Republicans are planning to block the vote on the $1.2 trillion bipartisan infrastructure bill. Yahoo Finance’s Rick Newman shares the details.
– Well, the bipartisan infrastructure bill looking to get its first test in the Senate this afternoon. Lawmakers we’re looking to move ahead with a procedural vote this afternoon. But could Senate Republicans potentially be looking to stall the vote? Let’s bring in Yahoo Finance’s Rick Newman. And Rick, I guess, that’s sort of what the Democrats have alleged, right? To say that, well, Republicans are saying, well, they want a little more time to write the bill. Democrats are saying they’re trying to stall and derail all this. What’s actually happening?
RICK NEWMAN: Yeah, there’s a lot of posturing going on. To figure out what’s really going on, this is not even a vote on an actual bill. The so-called bipartisan bill doesn’t exist yet. So this is a vote on procedures. And this is basically to determine whether it will be possible to vote on a bipartisan bill which requires 60 votes, in other words, at least 10 Republicans joining 50 Democrats, to pass, to overcome the filibuster, or if this thing just falls apart, the bipartisan thing just falls apart. And if it does, Democrats would then move forward and just do their own bill. But that would be five to seven times larger than the bipartisan bill.
One way or another here, we’re probably going to get this infrastructure spending. The question is whether we get it in two bills, one a smallish bipartisan one and then a much larger Democratic one to follow that, or if Democrats just lump it all into one gargantuan bill that would just pass with Democratic votes and then have to go through the so-called reconciliation process.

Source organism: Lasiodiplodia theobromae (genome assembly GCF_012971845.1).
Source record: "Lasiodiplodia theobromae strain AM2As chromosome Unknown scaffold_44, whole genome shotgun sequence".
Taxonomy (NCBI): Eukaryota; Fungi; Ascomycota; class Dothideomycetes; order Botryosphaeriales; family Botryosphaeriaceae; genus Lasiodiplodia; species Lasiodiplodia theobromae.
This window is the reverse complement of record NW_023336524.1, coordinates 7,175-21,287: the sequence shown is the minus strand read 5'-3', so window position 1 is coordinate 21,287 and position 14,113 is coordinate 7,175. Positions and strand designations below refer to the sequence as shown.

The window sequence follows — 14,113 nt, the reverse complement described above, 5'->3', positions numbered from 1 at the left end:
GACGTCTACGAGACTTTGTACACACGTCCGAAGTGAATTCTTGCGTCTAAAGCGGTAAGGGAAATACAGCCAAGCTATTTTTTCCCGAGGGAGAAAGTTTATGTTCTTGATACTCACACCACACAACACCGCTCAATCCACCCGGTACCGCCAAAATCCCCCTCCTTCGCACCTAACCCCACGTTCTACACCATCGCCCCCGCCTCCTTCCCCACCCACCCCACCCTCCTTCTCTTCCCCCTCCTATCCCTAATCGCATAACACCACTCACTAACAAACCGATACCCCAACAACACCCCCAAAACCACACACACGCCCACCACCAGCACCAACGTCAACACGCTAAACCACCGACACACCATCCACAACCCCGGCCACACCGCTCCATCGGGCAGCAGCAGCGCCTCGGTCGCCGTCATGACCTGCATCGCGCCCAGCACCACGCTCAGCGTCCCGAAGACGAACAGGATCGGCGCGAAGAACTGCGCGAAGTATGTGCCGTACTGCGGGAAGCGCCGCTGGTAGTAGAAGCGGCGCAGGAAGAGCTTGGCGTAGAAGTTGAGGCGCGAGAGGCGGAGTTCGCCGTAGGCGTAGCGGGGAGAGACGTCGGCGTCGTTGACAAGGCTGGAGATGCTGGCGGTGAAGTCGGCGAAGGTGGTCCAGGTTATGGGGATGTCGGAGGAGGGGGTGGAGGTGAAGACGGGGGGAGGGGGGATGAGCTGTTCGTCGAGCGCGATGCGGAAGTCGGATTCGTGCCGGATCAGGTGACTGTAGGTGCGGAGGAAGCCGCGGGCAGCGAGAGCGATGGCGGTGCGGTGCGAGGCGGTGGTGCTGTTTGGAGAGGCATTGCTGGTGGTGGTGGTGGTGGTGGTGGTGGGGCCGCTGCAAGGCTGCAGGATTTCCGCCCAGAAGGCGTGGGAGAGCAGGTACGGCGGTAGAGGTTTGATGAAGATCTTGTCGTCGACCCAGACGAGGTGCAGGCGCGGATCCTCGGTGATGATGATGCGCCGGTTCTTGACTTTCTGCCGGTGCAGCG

Again, what’s happening this week is a lot of posturing that’s basically going to determine how this gets done in coming weeks and months.
– I mean, I guess that begs the question, Rick, what was that photo op over at the White House when we had Republican and Democratic lawmakers meeting with the president. I mean, ultimately, where does the president stand? You sort of broke it down into where the lawmakers want this infrastructure bill to ultimately go. But what is he likely to sign off on?
RICK NEWMAN: I think Biden is actually in a pretty good spot. He wants voters to think that he favors bipartisanship and that he is able to work with Republicans. That is a big part of how he ran that helped him get some centrist and independent votes that put him over the top last November. But if that doesn’t happen, Biden is still likely to get a lot of what he wants through this Democratic-only bill.
The question is, do these senators actually care about bipartisanship or do they only care about making voters think they care about bipartisanship? And it’s probably a mix of both. There are still a few members of Congress who want their voters to think yes, they can do bipartisan things and make deals, but for the most part, that is not what’s going to happen here.
– And meanwhile you’ve got infrastructure investments sort of on hold, right? So we’ll continue to watch.
RICK NEWMAN: The investment is probably going to come. Because, I mean, for Democrats, it’s almost as if they need to go through this bipartisan exercise almost as just cover, so that if it doesn’t happen, which I think is the most likely, I think it is more likely we will not get a bipartisan bill than we will, then Democrats can say, “We tried.”
And they do need to bring on board those moderates we keep talking about, Joe Manchin from West Virginia, Kyrsten Sinema from Arizona. Senators like those, there are a few of those, they need to be able to go back home and say, “We tried to get a bipartisan bill and we just couldn’t get Republicans to go along with it.” So once they have done that, that sort of provides the top cover for Democrats to lump everything into a very large infrastructure bill.
– We’ll continue to follow all the back and forth. Rick Newman giving us the state of play. Thanks so much.